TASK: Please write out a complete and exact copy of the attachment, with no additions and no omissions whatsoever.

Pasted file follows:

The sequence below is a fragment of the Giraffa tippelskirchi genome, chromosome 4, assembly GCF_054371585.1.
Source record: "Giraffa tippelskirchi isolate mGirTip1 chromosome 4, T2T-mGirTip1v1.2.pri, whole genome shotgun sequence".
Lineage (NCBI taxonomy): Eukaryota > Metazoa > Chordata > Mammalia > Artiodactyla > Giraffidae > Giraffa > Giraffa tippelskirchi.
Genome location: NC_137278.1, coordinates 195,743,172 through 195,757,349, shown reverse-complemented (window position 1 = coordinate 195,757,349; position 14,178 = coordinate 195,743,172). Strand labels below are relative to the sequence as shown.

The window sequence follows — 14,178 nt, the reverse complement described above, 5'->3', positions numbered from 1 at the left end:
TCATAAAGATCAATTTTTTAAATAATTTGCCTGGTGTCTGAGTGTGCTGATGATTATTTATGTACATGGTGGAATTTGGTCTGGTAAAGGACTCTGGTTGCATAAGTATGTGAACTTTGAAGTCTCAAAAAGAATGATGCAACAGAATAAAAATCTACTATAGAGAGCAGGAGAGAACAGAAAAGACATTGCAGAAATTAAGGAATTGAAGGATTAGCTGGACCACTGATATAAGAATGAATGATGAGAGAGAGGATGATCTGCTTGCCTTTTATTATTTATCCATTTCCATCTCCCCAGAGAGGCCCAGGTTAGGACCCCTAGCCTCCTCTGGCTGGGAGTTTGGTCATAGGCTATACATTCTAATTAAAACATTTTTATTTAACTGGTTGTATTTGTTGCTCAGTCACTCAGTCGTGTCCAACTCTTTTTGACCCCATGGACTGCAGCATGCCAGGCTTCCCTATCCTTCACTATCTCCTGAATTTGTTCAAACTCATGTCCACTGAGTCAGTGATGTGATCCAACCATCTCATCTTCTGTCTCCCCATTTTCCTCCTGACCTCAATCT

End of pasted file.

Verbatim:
The sequence below is a fragment of the Giraffa tippelskirchi genome, chromosome 4, assembly GCF_054371585.1.
Source record: "Giraffa tippelskirchi isolate mGirTip1 chromosome 4, T2T-mGirTip1v1.2.pri, whole genome shotgun sequence".
Lineage (NCBI taxonomy): Eukaryota > Metazoa > Chordata > Mammalia > Artiodactyla > Giraffidae > Giraffa > Giraffa tippelskirchi.
Genome location: NC_137278.1, coordinates 195,743,172 through 195,757,349, shown reverse-complemented (window position 1 = coordinate 195,757,349; position 14,178 = coordinate 195,743,172). Strand labels below are relative to the sequence as shown.

The window sequence follows — 14,178 nt, the reverse complement described above, 5'->3', positions numbered from 1 at the left end:
TCATAAAGATCAATTTTTTAAATAATTTGCCTGGTGTCTGAGTGTGCTGATGATTATTTATGTACATGGTGGAATTTGGTCTGGTAAAGGACTCTGGTTGCATAAGTATGTGAACTTTGAAGTCTCAAAAAGAATGATGCAACAGAATAAAAATCTACTATAGAGAGCAGGAGAGAACAGAAAAGACATTGCAGAAATTAAGGAATTGAAGGATTAGCTGGACCACTGATATAAGAATGAATGATGAGAGAGAGGATGATCTGCTTGCCTTTTATTATTTATCCATTTCCATCTCCCCAGAGAGGCCCAGGTTAGGACCCCTAGCCTCCTCTGGCTGGGAGTTTGGTCATAGGCTATACATTCTAATTAAAACATTTTTATTTAACTGGTTGTATTTGTTGCTCAGTCACTCAGTCGTGTCCAACTCTTTTTGACCCCATGGACTGCAGCATGCCAGGCTTCCCTATCCTTCACTATCTCCTGAATTTGTTCAAACTCATGTCCACTGAGTCAGTGATGTGATCCAACCATCTCATCTTCTGTCTCCCCATTTTCCTCCTGACCTCAATCT